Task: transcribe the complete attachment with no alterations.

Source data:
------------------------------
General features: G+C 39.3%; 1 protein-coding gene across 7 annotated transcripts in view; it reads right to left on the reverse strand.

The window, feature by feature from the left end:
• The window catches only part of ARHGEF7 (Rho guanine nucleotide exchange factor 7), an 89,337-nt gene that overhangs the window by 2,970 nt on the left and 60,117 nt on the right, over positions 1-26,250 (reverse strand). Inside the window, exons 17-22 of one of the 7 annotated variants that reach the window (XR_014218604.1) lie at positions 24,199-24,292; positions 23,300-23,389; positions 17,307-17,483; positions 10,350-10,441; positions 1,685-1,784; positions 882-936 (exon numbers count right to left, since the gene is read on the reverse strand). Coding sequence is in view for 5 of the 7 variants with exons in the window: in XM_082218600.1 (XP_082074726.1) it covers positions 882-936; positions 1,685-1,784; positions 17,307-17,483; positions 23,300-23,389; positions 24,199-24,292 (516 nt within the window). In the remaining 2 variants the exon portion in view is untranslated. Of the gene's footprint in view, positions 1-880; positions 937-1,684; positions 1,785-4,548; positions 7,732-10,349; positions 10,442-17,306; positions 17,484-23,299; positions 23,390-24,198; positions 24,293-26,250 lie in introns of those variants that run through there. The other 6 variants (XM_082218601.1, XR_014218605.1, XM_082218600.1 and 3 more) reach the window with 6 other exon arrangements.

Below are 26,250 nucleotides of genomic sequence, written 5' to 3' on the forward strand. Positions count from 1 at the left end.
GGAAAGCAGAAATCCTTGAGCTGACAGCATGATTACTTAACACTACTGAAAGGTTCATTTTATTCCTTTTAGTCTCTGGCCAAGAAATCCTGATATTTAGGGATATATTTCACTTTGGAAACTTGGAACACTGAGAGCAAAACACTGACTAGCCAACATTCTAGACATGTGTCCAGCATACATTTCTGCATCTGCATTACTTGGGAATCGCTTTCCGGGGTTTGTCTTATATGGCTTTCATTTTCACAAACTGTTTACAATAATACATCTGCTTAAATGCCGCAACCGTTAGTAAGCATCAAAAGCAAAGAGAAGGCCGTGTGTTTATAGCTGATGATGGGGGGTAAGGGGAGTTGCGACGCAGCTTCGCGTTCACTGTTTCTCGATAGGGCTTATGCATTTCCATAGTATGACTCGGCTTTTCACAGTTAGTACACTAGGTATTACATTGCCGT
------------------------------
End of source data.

General features: G+C 39.3%; 1 protein-coding gene across 7 annotated transcripts in view; it reads right to left on the reverse strand.

The window, feature by feature from the left end:
• The window catches only part of ARHGEF7 (Rho guanine nucleotide exchange factor 7), an 89,337-nt gene that overhangs the window by 2,970 nt on the left and 60,117 nt on the right, over positions 1-26,250 (reverse strand). Inside the window, exons 17-22 of one of the 7 annotated variants that reach the window (XR_014218604.1) lie at positions 24,199-24,292; positions 23,300-23,389; positions 17,307-17,483; positions 10,350-10,441; positions 1,685-1,784; positions 882-936 (exon numbers count right to left, since the gene is read on the reverse strand). Coding sequence is in view for 5 of the 7 variants with exons in the window: in XM_082218600.1 (XP_082074726.1) it covers positions 882-936; positions 1,685-1,784; positions 17,307-17,483; positions 23,300-23,389; positions 24,199-24,292 (516 nt within the window). In the remaining 2 variants the exon portion in view is untranslated. Of the gene's footprint in view, positions 1-880; positions 937-1,684; positions 1,785-4,548; positions 7,732-10,349; positions 10,442-17,306; positions 17,484-23,299; positions 23,390-24,198; positions 24,293-26,250 lie in introns of those variants that run through there. The other 6 variants (XM_082218601.1, XR_014218605.1, XM_082218600.1 and 3 more) reach the window with 6 other exon arrangements.

Below are 26,250 nucleotides of genomic sequence, written 5' to 3' on the forward strand. Positions count from 1 at the left end.
GGAAAGCAGAAATCCTTGAGCTGACAGCATGATTACTTAACACTACTGAAAGGTTCATTTTATTCCTTTTAGTCTCTGGCCAAGAAATCCTGATATTTAGGGATATATTTCACTTTGGAAACTTGGAACACTGAGAGCAAAACACTGACTAGCCAACATTCTAGACATGTGTCCAGCATACATTTCTGCATCTGCATTACTTGGGAATCGCTTTCCGGGGTTTGTCTTATATGGCTTTCATTTTCACAAACTGTTTACAATAATACATCTGCTTAAATGCCGCAACCGTTAGTAAGCATCAAAAGCAAAGAGAAGGCCGTGTGTTTATAGCTGATGATGGGGGGTAAGGGGAGTTGCGACGCAGCTTCGCGTTCACTGTTTCTCGATAGGGCTTATGCATTTCCATAGTATGACTCGGCTTTTCACAGTTAGTACACTAGGTATTACATTGCCGT